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VOLUME 92

   ISSUE 92

25 March 2019

Article of the Month   Around the World

 

Securing Stored Data Using Transparent Data Encryption

 

Transparent data encryption enables you to encrypt sensitive data, such as credit card numbers, stored in table columns. Encrypted data is transparently decrypted for a database user who has access to the data. Transparent data encryption helps protect data stored on media in the event that the storage media or data file gets stolen.
 

About Transparent Data Encryption

Oracle Database 11g uses authentication, authorization, and auditing mechanisms to secure data in the database, but not in the operating system data files where data is stored. To protect these data files, Oracle Database provides transparent data encryption. Transparent data encryption encrypts sensitive table data stored in data files. To prevent unauthorized decryption, transparent data encryption stores the encryption keys in a security module external to the database.

This section contains the following topics:

• Benefits of Using Transparent Data Encryption
• When to Use Transparent Data Encryption
• How Transparent Data Encryption Works
• Overview of Basic Transparent Data Encryption Operations

Benefits of Using Transparent Data Encryption

• As a security administrator, you can be sure that sensitive data is safe in case the storage media or data file gets stolen.
• Implementing transparent data encryption helps you address security-related regulatory compliance issues.
• You do not need to create triggers or views to decrypt data. Data from tables is transparently decrypted for the database user.
• Database users need not be aware of the fact that the data they are accessing is stored in encrypted form. Data is transparently decrypted for the database users and does not require any action on their part.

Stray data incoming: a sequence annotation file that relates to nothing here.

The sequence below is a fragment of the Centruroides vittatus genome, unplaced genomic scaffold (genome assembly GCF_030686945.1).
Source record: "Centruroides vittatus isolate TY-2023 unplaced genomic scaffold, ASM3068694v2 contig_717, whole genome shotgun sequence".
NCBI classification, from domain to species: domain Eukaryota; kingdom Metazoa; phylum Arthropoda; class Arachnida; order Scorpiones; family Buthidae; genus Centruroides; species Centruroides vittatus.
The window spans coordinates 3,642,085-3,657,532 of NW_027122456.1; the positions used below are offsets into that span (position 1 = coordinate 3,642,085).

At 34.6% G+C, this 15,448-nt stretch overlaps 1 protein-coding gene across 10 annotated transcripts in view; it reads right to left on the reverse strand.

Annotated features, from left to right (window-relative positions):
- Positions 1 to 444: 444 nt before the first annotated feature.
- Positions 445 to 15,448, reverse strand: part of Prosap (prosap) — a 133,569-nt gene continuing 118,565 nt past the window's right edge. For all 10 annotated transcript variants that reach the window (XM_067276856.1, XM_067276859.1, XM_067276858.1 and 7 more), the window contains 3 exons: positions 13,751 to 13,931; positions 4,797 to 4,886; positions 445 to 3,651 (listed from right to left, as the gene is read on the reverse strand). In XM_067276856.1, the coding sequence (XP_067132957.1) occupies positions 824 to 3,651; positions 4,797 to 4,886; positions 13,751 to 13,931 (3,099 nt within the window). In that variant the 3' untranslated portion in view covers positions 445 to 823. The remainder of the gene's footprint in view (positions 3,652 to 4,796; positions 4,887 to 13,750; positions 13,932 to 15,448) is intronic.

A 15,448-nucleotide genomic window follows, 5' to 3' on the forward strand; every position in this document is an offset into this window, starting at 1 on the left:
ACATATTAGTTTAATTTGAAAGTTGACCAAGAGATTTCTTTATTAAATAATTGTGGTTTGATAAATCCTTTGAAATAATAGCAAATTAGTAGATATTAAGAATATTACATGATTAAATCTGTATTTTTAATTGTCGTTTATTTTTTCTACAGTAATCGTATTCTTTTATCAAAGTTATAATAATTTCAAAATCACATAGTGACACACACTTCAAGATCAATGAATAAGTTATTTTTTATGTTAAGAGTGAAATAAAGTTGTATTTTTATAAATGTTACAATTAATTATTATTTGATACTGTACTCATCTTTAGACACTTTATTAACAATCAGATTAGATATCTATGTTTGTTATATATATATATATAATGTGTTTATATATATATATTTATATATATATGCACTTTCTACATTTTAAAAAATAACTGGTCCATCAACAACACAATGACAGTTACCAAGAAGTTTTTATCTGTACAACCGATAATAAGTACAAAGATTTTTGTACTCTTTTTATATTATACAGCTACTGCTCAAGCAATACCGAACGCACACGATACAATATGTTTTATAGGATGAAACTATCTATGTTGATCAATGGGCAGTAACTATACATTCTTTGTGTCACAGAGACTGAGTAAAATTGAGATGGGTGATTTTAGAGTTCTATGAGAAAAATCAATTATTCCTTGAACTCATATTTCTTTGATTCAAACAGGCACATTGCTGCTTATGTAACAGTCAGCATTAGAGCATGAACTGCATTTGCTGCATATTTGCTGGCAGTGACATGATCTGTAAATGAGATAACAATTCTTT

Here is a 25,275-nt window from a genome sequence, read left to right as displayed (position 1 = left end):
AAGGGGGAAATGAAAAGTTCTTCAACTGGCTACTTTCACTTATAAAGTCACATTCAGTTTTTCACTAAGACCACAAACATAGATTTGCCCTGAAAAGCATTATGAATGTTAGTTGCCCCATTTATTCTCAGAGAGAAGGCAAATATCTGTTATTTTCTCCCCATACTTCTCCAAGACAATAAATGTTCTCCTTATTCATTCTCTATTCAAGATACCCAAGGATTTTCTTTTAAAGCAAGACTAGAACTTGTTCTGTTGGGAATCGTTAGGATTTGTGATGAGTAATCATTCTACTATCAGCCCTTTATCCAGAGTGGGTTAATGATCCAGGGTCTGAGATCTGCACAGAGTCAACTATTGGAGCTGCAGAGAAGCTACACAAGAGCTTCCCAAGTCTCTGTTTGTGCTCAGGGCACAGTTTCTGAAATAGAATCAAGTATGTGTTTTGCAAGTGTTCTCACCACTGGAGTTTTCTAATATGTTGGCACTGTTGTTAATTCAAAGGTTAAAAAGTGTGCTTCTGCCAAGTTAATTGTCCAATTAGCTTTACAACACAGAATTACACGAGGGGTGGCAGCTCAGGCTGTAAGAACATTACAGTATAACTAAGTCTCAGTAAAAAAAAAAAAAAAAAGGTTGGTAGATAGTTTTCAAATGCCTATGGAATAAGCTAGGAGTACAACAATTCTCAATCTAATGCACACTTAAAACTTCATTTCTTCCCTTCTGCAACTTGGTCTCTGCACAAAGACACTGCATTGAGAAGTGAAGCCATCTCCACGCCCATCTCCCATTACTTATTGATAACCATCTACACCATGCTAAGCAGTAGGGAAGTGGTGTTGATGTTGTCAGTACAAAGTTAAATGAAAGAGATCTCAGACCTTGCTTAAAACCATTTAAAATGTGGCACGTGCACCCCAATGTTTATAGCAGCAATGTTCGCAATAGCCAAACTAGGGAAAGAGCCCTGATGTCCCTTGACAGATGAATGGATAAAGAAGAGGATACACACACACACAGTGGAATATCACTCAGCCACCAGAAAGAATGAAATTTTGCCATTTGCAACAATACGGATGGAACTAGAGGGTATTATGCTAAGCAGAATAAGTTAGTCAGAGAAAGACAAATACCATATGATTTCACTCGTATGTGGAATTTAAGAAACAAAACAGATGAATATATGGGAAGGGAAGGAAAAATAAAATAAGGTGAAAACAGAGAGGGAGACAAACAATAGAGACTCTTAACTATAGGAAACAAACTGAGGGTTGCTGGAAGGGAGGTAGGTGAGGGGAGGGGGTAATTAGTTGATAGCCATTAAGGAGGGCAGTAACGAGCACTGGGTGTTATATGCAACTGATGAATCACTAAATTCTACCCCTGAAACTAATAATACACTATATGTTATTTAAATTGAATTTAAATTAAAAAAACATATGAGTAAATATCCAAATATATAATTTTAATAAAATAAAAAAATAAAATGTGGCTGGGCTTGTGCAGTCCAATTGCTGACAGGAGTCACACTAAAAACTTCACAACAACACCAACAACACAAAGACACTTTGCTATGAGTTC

• Applications need not be modified to handle encrypted data. Data encryption/decryption is managed by the database.

When to Use Transparent Data Encryption

Use transparent data encryption to protect confidential data, such as credit card and social security numbers, without having to manage key storage or create auxiliary tables, views, and triggers. An application that processes sensitive data can use this feature to provide strong data encryption with little or no change to the application.
 

Restrictions on Using Transparent Data Encryption

You cannot use transparent data encryption to encrypt columns used in foreign key constraints. This is because every table has a unique column encryption key.

Transparent data encryption encrypts and decrypts data at the SQL layer. Oracle Database utilities and features that bypass the SQL layer cannot leverage the services provided by transparent data encryption. Do not use transparent data encryption with the following database features:

• Index types other than B-tree
• Range scan search through an index
• External large objects (BFILE)
• Materialized View Logs
• Synchronous Change Data Capture
• Transportable Tablespaces
• Original import/export utilities
Transparent data encryption protects data stored on disk/media. It does not protect data in transit. Use Oracle Advanced Security network encryption solutions discussed in Chapter 2, "Configuration and Administration Tools Overview"to encrypt data over the network.

How Transparent Data Encryption Works





Transparent data encryption is a key-based access control system. Even if the encrypted data is retrieved, it cannot be understood until authorized decryption occurs, which is automatic for users authorized to access the table.